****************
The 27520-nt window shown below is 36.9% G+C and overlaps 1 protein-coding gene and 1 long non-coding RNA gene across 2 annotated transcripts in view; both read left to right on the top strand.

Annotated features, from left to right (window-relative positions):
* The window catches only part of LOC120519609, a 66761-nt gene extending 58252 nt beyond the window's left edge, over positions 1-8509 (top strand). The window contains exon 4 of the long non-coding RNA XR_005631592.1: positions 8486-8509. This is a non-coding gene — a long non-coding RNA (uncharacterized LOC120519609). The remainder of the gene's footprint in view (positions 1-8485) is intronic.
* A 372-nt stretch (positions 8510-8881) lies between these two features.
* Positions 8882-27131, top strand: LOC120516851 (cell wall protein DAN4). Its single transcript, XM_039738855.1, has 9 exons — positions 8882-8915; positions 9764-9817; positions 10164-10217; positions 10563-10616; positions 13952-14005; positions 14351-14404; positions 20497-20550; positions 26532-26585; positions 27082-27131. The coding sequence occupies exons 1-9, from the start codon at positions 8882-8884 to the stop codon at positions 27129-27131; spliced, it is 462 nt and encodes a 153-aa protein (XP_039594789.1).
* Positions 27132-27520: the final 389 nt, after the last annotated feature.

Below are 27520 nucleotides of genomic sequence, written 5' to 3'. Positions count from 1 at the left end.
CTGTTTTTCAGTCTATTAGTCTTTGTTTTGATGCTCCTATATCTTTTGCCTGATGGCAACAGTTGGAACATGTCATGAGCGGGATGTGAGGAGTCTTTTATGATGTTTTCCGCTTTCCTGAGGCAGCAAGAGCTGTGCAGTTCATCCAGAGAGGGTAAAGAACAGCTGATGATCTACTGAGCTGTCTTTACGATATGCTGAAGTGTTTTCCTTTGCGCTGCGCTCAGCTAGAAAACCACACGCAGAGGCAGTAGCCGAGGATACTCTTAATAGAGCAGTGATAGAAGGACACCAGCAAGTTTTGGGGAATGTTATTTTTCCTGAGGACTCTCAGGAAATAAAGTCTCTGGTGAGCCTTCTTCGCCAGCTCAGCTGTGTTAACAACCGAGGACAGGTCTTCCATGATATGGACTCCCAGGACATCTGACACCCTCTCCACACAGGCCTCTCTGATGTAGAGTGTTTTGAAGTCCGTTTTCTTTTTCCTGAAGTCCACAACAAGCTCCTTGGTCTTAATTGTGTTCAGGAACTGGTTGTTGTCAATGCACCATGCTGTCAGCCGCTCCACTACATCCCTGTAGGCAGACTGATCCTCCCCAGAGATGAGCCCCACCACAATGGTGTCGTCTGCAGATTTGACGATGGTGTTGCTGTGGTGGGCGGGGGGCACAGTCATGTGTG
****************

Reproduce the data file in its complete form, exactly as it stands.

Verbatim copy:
The 27520-nt window shown below is 36.9% G+C and overlaps 1 protein-coding gene and 1 long non-coding RNA gene across 2 annotated transcripts in view; both read left to right on the top strand.

Annotated features, from left to right (window-relative positions):
* The window catches only part of LOC120519609, a 66761-nt gene extending 58252 nt beyond the window's left edge, over positions 1-8509 (top strand). The window contains exon 4 of the long non-coding RNA XR_005631592.1: positions 8486-8509. This is a non-coding gene — a long non-coding RNA (uncharacterized LOC120519609). The remainder of the gene's footprint in view (positions 1-8485) is intronic.
* A 372-nt stretch (positions 8510-8881) lies between these two features.
* Positions 8882-27131, top strand: LOC120516851 (cell wall protein DAN4). Its single transcript, XM_039738855.1, has 9 exons — positions 8882-8915; positions 9764-9817; positions 10164-10217; positions 10563-10616; positions 13952-14005; positions 14351-14404; positions 20497-20550; positions 26532-26585; positions 27082-27131. The coding sequence occupies exons 1-9, from the start codon at positions 8882-8884 to the stop codon at positions 27129-27131; spliced, it is 462 nt and encodes a 153-aa protein (XP_039594789.1).
* Positions 27132-27520: the final 389 nt, after the last annotated feature.

Below are 27520 nucleotides of genomic sequence, written 5' to 3'. Positions count from 1 at the left end.
CTGTTTTTCAGTCTATTAGTCTTTGTTTTGATGCTCCTATATCTTTTGCCTGATGGCAACAGTTGGAACATGTCATGAGCGGGATGTGAGGAGTCTTTTATGATGTTTTCCGCTTTCCTGAGGCAGCAAGAGCTGTGCAGTTCATCCAGAGAGGGTAAAGAACAGCTGATGATCTACTGAGCTGTCTTTACGATATGCTGAAGTGTTTTCCTTTGCGCTGCGCTCAGCTAGAAAACCACACGCAGAGGCAGTAGCCGAGGATACTCTTAATAGAGCAGTGATAGAAGGACACCAGCAAGTTTTGGGGAATGTTATTTTTCCTGAGGACTCTCAGGAAATAAAGTCTCTGGTGAGCCTTCTTCGCCAGCTCAGCTGTGTTAACAACCGAGGACAGGTCTTCCATGATATGGACTCCCAGGACATCTGACACCCTCTCCACACAGGCCTCTCTGATGTAGAGTGTTTTGAAGTCCGTTTTCTTTTTCCTGAAGTCCACAACAAGCTCCTTGGTCTTAATTGTGTTCAGGAACTGGTTGTTGTCAATGCACCATGCTGTCAGCCGCTCCACTACATCCCTGTAGGCAGACTGATCCTCCCCAGAGATGAGCCCCACCACAATGGTGTCGTCTGCAGATTTGACGATGGTGTTGCTGTGGTGGGCGGGGGGCACAGTCATGTGTG